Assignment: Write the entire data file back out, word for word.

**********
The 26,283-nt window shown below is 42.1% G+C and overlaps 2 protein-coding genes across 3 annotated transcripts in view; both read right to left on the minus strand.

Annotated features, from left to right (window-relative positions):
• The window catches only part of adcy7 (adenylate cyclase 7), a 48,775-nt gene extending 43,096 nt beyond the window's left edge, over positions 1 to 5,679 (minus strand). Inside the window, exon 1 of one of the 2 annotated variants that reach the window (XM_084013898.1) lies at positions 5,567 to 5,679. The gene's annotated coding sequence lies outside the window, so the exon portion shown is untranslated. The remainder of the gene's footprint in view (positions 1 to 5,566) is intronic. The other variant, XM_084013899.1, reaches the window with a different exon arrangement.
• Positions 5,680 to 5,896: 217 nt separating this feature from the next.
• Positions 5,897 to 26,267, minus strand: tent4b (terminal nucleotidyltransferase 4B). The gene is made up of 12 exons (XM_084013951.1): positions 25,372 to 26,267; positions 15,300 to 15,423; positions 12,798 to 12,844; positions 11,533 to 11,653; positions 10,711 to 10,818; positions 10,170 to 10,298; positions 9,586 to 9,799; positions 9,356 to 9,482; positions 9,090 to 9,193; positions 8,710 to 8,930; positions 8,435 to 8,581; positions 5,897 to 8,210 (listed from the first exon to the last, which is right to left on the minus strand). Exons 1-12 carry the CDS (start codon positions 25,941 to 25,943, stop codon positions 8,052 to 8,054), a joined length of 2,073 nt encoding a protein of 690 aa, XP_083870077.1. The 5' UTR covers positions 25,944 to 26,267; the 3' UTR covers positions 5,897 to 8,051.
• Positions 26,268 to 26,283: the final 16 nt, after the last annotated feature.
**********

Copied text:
The 26,283-nt window shown below is 42.1% G+C and overlaps 2 protein-coding genes across 3 annotated transcripts in view; both read right to left on the minus strand.

Annotated features, from left to right (window-relative positions):
• The window catches only part of adcy7 (adenylate cyclase 7), a 48,775-nt gene extending 43,096 nt beyond the window's left edge, over positions 1 to 5,679 (minus strand). Inside the window, exon 1 of one of the 2 annotated variants that reach the window (XM_084013898.1) lies at positions 5,567 to 5,679. The gene's annotated coding sequence lies outside the window, so the exon portion shown is untranslated. The remainder of the gene's footprint in view (positions 1 to 5,566) is intronic. The other variant, XM_084013899.1, reaches the window with a different exon arrangement.
• Positions 5,680 to 5,896: 217 nt separating this feature from the next.
• Positions 5,897 to 26,267, minus strand: tent4b (terminal nucleotidyltransferase 4B). The gene is made up of 12 exons (XM_084013951.1): positions 25,372 to 26,267; positions 15,300 to 15,423; positions 12,798 to 12,844; positions 11,533 to 11,653; positions 10,711 to 10,818; positions 10,170 to 10,298; positions 9,586 to 9,799; positions 9,356 to 9,482; positions 9,090 to 9,193; positions 8,710 to 8,930; positions 8,435 to 8,581; positions 5,897 to 8,210 (listed from the first exon to the last, which is right to left on the minus strand). Exons 1-12 carry the CDS (start codon positions 25,941 to 25,943, stop codon positions 8,052 to 8,054), a joined length of 2,073 nt encoding a protein of 690 aa, XP_083870077.1. The 5' UTR covers positions 25,944 to 26,267; the 3' UTR covers positions 5,897 to 8,051.
• Positions 26,268 to 26,283: the final 16 nt, after the last annotated feature.